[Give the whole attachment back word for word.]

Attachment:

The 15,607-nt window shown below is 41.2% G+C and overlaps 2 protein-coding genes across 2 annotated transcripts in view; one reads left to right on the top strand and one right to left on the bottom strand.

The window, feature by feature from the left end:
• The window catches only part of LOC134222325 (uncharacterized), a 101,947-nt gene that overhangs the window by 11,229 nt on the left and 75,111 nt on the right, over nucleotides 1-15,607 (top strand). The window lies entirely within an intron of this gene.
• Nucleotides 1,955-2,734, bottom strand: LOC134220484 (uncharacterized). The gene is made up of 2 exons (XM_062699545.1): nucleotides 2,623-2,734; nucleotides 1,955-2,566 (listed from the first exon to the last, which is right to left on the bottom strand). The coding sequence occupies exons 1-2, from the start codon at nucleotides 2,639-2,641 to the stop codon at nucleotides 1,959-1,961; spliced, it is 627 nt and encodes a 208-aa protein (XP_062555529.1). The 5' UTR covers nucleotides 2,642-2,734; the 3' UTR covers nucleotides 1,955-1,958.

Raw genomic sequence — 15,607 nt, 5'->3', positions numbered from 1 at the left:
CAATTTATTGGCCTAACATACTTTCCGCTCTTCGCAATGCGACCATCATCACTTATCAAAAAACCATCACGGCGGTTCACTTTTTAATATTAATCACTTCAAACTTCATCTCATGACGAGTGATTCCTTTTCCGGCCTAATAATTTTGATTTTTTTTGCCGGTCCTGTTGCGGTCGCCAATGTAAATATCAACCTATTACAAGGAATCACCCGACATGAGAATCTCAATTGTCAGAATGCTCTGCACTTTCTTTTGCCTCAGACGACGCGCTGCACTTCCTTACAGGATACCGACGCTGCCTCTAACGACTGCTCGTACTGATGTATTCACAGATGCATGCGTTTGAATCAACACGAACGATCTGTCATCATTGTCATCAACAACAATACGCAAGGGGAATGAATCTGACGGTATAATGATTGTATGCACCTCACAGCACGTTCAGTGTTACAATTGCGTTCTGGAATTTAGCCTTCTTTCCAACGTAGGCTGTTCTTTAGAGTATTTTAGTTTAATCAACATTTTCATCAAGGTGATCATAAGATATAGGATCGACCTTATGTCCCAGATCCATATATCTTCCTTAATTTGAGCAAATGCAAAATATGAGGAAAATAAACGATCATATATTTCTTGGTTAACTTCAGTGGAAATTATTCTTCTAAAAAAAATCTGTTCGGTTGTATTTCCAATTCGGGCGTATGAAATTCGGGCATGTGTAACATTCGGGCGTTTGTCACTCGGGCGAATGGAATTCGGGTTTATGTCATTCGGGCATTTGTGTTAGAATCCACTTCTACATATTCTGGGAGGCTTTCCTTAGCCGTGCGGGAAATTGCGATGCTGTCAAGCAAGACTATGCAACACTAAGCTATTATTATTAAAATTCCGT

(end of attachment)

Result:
The 15,607-nt window shown below is 41.2% G+C and overlaps 2 protein-coding genes across 2 annotated transcripts in view; one reads left to right on the top strand and one right to left on the bottom strand.

The window, feature by feature from the left end:
• The window catches only part of LOC134222325 (uncharacterized), a 101,947-nt gene that overhangs the window by 11,229 nt on the left and 75,111 nt on the right, over nucleotides 1-15,607 (top strand). The window lies entirely within an intron of this gene.
• Nucleotides 1,955-2,734, bottom strand: LOC134220484 (uncharacterized). The gene is made up of 2 exons (XM_062699545.1): nucleotides 2,623-2,734; nucleotides 1,955-2,566 (listed from the first exon to the last, which is right to left on the bottom strand). The coding sequence occupies exons 1-2, from the start codon at nucleotides 2,639-2,641 to the stop codon at nucleotides 1,959-1,961; spliced, it is 627 nt and encodes a 208-aa protein (XP_062555529.1). The 5' UTR covers nucleotides 2,642-2,734; the 3' UTR covers nucleotides 1,955-1,958.

Raw genomic sequence — 15,607 nt, 5'->3', positions numbered from 1 at the left:
CAATTTATTGGCCTAACATACTTTCCGCTCTTCGCAATGCGACCATCATCACTTATCAAAAAACCATCACGGCGGTTCACTTTTTAATATTAATCACTTCAAACTTCATCTCATGACGAGTGATTCCTTTTCCGGCCTAATAATTTTGATTTTTTTTGCCGGTCCTGTTGCGGTCGCCAATGTAAATATCAACCTATTACAAGGAATCACCCGACATGAGAATCTCAATTGTCAGAATGCTCTGCACTTTCTTTTGCCTCAGACGACGCGCTGCACTTCCTTACAGGATACCGACGCTGCCTCTAACGACTGCTCGTACTGATGTATTCACAGATGCATGCGTTTGAATCAACACGAACGATCTGTCATCATTGTCATCAACAACAATACGCAAGGGGAATGAATCTGACGGTATAATGATTGTATGCACCTCACAGCACGTTCAGTGTTACAATTGCGTTCTGGAATTTAGCCTTCTTTCCAACGTAGGCTGTTCTTTAGAGTATTTTAGTTTAATCAACATTTTCATCAAGGTGATCATAAGATATAGGATCGACCTTATGTCCCAGATCCATATATCTTCCTTAATTTGAGCAAATGCAAAATATGAGGAAAATAAACGATCATATATTTCTTGGTTAACTTCAGTGGAAATTATTCTTCTAAAAAAAATCTGTTCGGTTGTATTTCCAATTCGGGCGTATGAAATTCGGGCATGTGTAACATTCGGGCGTTTGTCACTCGGGCGAATGGAATTCGGGTTTATGTCATTCGGGCATTTGTGTTAGAATCCACTTCTACATATTCTGGGAGGCTTTCCTTAGCCGTGCGGGAAATTGCGATGCTGTCAAGCAAGACTATGCAACACTAAGCTATTATTATTAAAATTCCGT